The Economist has two recent articles on the US patent system and its
problems. One, titled Patent
wars, describes the increasing business importance of having a
patent portfolio and the rapidly growing rate of patent applications and
grants. The other, titled Patent
nonsense, talks about a few of the more well-known bad software
patents, and ends on a note of warning suggesting that the system should
be reformed. Both pieces ran in the Apr 8-14 issue of The Economist.
Another curious fact exposed by the articles is that Amazon has a
relatively new patent on
referral click-throughs, issued Feb 22 of this year.
My guess is that, by the time the dust settles, nearly everything
interesting to do on the Internet will be patented by someone or
another. You won't be able to swing a cat without running into
infringing a patent.
It's not at all clear to Advogato what's the best thing to do
about the patent mess. In the meantime, I think, staying informed and
tracking the important patents seems like a good thing. And you can't
beat David Turner's approach - simply create something new
that gets around existing
patents. That's also a large part of the motivation behind the xiph.org projects.
There is nothing like encountering a software patent in one's own project
to give one a visceral disgust
for the whole system. I would explain the problem domain to people,
and have them say ``ah, that's easy, you just need to do X''. But sadly
I'd already thought of that, and it was outlawed because there was an
incredibly broad patent already covering the idea.
My personal favourite ridiculous patent is this,
We are heading down the Road to
Seriously, I think the issue here is largely one of good patents vs. bad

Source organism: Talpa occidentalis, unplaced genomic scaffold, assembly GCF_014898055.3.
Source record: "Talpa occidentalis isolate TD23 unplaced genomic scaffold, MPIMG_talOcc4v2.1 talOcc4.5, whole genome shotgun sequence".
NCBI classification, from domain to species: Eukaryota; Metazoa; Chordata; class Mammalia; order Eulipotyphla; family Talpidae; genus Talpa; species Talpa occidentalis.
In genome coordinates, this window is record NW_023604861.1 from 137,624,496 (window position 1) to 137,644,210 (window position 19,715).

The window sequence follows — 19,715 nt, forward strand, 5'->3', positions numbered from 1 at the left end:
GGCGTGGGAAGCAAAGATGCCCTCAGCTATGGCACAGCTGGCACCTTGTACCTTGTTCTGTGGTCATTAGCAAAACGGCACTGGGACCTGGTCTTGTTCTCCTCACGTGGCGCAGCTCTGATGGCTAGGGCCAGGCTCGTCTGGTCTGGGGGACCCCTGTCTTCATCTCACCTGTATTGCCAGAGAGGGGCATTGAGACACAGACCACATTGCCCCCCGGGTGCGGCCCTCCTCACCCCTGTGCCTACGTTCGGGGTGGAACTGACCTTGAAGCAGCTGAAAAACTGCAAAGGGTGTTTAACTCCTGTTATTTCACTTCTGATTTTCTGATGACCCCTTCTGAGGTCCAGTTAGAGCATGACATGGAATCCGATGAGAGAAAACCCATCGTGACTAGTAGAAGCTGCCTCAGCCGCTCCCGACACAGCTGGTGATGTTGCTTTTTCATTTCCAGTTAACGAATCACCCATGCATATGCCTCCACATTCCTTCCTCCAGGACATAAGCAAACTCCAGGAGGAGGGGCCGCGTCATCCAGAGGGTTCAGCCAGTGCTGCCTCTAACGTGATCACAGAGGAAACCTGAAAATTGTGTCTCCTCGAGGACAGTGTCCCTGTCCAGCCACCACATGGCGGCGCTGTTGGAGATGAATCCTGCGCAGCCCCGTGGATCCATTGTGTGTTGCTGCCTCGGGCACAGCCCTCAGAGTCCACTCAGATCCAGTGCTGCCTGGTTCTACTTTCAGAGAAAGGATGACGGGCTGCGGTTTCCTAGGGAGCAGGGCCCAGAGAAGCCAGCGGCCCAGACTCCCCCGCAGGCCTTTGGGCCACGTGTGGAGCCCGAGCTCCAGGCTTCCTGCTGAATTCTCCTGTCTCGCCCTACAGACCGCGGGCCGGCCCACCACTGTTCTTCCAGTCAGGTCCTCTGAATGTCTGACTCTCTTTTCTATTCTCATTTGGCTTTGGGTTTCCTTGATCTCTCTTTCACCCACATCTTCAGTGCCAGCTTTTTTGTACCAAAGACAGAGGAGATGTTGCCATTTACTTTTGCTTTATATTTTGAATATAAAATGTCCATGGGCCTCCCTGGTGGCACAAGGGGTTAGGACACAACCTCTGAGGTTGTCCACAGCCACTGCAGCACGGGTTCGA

patents. I personally think the idea of patents is a pretty good one,
and, if implemented reasonably well, would be a nice tool to compensate
inventors for their work.
Of course, as we all know, the current situation at the US Patent and Trademark Office is
royally screwed up. Thousands upon thousands of overly broad, trivial,
or already-invented patents issue every year. The cost of playing the
patent game puts it well past the means of many small inventors, while
at the same time patents are becoming so important for business that
it's almost a breach of fiduciary responsibility for big companies not
What, in my opinion, differentiates a good patent from bad?
There is work involved
So many of the bad patents are for just the idea of doing
something. I think a good patent should reflect actual research and
implementation work. The result of sitting around bullshitting new ideas
should not be patentable.
There is cleverness involved
Even if the implementation takes work, a straightforward implementation
shouldn't be patentable.
It is not overly broad
Some patents are issued with relatively narrow claims that protect the
specific invention at hand. Others have broad claims that effectively
prevent anyone else implementing the same idea in a different way. Most
of the responsibility for the overly broad patents lies with the patent
office - if you're going to go to the trouble and expense to get a
patent, naturally you're going to want the broadest claims you can get.
Note that these criteria aren't all that different than the stated USPTO
guidelines, which call for new patents to be novel, unobvious (to "one
skilled in the art"), and useful. To these criteria, I'd add another
that has less to do with the patent itself than the context it's used
Patented technology doesn't belong in standards
Any new standard that requires patented technology to implement should
be subjected to intense scrutiny. A patent-free alternative, if
available, is almost always preferable. Much of the trouble that patents
have caused for free software have to do with their inclusion in
standards. Just think GIF, MP3, RSA, etc.
Lastly, I'm in the process of granting rights to use all my patents in
GPL software. It's time-consuming and costly to do something like this
right, so it's not going as fast as I'd like. But they will get there.